• When the Avengers meet the Guardians, their membership status is not explicit, but it's a different roster from Avengers Assemble, and the characters who met the Guardians in Assemble and SMASH do not know them in this series. Only Thor, who had encountered them in the first season of Guardians, has met them. Yet, they've got their Assemble costumes, and all but Iron Man have their Assemble voice actors.
    • Similarly, the Black Order have most of the same voice actors (all but Ebony Maw), though their designs aren't a match. Biggest difference is Supergiant, a Green-Skinned Space Babe with psychic powers in Avengers Assemble to being much more alien in appearance and earning her name with size-changing powers in Guardians.
    • Really, the only reason not to consider it a fully separate series is that the Guardians in the other series were retooled to be like the movie versions (and therefore this show's version) in their later appearances, complete with recasting, and guest stars in this series typically have the same actors as in other series. Maybe the idea was to make it less confusing, but it only serves to make it more confusing when, in a show with the same animation style, costumes, and (usually) actors, this character or that element is very different in one show than in the one that follows on the same night.
    • It's been confirmed at NYCC 2017 that the show will crossover with Marvel's Spider-Man for the "Symbiote War" storyline, which will be affected by this trope.
  • Curb-Stomp Battle:
    • The Asgardians deliver one to the Spartaxian armada after they go to war in the mid-season finale. Then Thanos shows up and gives an even worse one to the Spartaxians, Guardians, and Asgardians.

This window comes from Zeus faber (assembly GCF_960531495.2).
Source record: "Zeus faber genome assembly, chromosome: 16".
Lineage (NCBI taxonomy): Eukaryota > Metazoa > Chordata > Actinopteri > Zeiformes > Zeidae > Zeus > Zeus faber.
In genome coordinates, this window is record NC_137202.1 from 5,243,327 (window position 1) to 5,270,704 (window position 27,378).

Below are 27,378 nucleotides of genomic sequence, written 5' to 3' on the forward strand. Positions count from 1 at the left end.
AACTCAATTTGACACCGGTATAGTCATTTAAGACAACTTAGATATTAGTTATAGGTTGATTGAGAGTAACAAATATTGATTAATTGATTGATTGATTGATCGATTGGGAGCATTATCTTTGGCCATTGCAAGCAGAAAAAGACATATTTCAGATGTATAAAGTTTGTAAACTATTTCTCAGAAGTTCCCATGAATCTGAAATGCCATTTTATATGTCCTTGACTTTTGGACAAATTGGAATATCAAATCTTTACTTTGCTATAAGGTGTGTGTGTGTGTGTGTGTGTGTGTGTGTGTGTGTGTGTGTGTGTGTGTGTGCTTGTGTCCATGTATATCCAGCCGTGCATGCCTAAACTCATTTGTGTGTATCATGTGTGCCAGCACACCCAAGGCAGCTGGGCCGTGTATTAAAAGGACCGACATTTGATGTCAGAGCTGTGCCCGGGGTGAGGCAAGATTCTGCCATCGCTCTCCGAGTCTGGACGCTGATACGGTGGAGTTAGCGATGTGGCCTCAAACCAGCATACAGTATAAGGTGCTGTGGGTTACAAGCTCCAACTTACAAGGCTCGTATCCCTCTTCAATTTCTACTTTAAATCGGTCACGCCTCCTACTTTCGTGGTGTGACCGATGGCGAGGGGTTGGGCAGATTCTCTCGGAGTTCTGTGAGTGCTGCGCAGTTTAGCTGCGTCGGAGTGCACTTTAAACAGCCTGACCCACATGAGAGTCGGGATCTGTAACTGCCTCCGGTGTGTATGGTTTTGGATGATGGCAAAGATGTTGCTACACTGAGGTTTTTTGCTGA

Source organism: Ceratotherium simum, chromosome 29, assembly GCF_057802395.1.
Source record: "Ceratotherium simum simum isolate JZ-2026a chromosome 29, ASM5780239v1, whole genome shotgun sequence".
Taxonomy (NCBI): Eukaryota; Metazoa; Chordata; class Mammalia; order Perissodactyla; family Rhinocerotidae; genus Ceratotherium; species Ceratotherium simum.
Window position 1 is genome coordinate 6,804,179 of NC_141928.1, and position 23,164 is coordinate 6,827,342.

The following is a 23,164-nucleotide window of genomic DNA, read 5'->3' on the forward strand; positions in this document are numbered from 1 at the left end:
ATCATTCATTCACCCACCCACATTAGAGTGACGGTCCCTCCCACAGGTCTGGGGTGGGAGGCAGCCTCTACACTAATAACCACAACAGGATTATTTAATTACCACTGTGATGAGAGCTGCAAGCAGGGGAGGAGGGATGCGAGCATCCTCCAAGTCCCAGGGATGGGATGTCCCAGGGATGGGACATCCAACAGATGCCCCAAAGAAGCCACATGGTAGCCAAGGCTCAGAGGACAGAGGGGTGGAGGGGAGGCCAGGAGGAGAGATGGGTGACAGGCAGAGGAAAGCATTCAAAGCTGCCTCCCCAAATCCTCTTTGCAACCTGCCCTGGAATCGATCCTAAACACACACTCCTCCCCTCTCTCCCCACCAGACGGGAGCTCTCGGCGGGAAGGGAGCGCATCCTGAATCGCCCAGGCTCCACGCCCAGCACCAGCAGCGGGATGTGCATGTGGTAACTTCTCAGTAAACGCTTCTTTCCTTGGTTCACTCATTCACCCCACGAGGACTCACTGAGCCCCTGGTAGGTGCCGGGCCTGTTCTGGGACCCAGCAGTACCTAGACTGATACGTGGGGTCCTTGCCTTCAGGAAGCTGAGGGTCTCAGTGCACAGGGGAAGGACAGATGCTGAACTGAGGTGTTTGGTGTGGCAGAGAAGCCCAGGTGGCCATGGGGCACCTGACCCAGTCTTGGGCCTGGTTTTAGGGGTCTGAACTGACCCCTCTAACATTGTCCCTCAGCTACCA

• When Thanos shows up in the finale, he strangles Ronan and blasts him onto a mountain.
  • Death by Adaptation: Mantis crumbles to dust in "Knights in Black Helmets", having never become a hero in this continuity.
  • Dirty Cop: Titus.
  • Discontinuity Nod: The Avengers line up shown in the season 2 premiere (Captain America, Iron Man, Hulk, Captain Marvel, Ant-Man, and Thor is mentioned) seems odd if you've seen the show, but matches a potential line up from The Avengers: Earth's Mightiest Heroes!, which Avengers, Assemble! was originally going to be a sequel to before being retooled to be in the same universe as Ultimate Spider-Man
  • Disney Creatures of the Farce: After the Cold Open in "The Black Vortex Part 1", Gamora finds herself in a cottage full of cute talking animals. There is an Art Shift similar to Tangled: The Series, and the animals even insist Gamora is a princess, since her father rules a planet, she has a wicked stepsister, and she has long, flowing hair. They also try to get he to engage in a song, and make her act like a proper Princess Classic, complete with a frilly Pimped-Out Dress. Yet they are also trying to hide her sword from her, and this scene finally gets Played for Horror, as it turns out the animals are demons. Though the horror doesn't do much on Gamora, who proceeds to Curb-Stomp Battle the monsters.
  • Doomed by Canon:
    • In Ultimate Spider-Man, Sam Alexander states all he's that's left of the Corps. Since this series takes place long before Ultimate Spider-Man, it's more or less guaranteed that Nova Corps will either not survive past the series' end or will get wiped out during the time gap between the two series.
    • Likewise, the same holds true for Thanos and Ronan the Accuser: Thanos was disintegrated in Avengers, Assemble!, but it will take centuries for him to come back. Ronan was killed during the Kree invasion in the series finale of Hulk and the Agents of S.M.A.S.H.. So no matter what, they won't be killed off by the end of the series.
  • The Dragon: Korath to Thanos. Before then, he was the right hand to Ronan the Accuser, and Ronan himself was this to Thanos prior to his death. There's been a power vacuum over this position between Korath and Nebula, because Gamora tried to invoke it between them.
  • Dragon with an Agenda: Nebula may have seemingly flocked back to Thanos after Ronan got killed, but she needs his universal weapon for some unfinished mission. It later turns out Nebula plans to use Mandala and the Cosmic Seed to resurrect Ronan the Accuser.
  • Duct Tape for Everything: Rocket thinks that Duct Tape is the best creation ever, despite saying it has a dumb name. He even says he could build an entire ship using it.
  • The Empire: The galaxy features the Kree Empire and the Spartax Empire.